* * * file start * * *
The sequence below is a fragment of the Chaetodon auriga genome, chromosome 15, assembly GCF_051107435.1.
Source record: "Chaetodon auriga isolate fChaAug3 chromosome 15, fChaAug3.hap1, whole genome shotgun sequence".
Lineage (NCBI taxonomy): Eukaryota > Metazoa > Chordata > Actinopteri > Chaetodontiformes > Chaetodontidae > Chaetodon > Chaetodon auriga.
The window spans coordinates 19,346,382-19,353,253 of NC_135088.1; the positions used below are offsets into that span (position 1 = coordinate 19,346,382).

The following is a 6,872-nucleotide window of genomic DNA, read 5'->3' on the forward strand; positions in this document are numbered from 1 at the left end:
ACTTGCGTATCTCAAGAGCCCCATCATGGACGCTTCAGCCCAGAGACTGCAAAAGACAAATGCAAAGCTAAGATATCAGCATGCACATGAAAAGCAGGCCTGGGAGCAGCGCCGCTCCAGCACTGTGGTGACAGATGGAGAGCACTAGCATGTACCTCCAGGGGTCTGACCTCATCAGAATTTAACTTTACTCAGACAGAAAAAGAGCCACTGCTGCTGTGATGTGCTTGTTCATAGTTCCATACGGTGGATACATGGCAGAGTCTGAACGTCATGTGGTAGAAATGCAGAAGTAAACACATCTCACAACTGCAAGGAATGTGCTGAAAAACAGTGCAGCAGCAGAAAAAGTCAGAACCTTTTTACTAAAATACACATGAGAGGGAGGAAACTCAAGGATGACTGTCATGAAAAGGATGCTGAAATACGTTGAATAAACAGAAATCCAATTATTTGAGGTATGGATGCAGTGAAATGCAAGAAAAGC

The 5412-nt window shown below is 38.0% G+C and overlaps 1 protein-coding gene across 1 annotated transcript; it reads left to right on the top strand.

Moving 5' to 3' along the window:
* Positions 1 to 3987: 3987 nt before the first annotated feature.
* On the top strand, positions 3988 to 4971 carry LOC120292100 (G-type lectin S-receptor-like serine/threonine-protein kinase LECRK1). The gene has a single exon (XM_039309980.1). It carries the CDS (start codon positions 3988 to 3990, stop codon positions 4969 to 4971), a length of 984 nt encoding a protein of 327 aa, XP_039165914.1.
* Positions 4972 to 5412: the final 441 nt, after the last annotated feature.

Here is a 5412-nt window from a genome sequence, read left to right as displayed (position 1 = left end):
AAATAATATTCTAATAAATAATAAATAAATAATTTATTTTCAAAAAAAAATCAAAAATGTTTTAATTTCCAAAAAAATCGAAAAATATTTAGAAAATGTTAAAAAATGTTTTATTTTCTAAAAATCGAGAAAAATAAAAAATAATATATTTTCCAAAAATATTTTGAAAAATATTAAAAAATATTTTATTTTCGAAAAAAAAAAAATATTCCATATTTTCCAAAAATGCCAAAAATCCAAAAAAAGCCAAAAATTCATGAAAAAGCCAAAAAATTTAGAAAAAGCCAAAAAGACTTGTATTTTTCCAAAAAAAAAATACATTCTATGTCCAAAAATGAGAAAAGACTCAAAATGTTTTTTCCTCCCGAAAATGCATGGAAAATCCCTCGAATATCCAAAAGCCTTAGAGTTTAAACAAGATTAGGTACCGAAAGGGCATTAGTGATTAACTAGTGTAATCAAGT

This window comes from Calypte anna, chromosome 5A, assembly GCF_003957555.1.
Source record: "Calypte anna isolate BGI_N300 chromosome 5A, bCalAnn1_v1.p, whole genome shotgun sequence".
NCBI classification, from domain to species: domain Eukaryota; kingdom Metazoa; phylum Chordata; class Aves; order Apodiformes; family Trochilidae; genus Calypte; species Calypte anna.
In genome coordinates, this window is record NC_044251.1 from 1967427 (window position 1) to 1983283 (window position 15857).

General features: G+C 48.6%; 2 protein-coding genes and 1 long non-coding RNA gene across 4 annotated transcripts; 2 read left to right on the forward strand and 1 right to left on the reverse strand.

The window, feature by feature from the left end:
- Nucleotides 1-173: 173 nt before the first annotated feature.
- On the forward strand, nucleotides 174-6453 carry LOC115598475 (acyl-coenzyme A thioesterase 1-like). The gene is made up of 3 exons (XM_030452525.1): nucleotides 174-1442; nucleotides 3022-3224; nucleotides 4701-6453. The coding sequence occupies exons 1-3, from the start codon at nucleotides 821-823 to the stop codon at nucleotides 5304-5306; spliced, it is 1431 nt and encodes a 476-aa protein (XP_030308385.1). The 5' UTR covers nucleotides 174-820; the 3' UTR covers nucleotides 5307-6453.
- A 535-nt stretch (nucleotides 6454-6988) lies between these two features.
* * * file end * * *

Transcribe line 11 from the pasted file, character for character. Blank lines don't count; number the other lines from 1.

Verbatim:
* Positions 4972 to 5412: the final 441 nt, after the last annotated feature.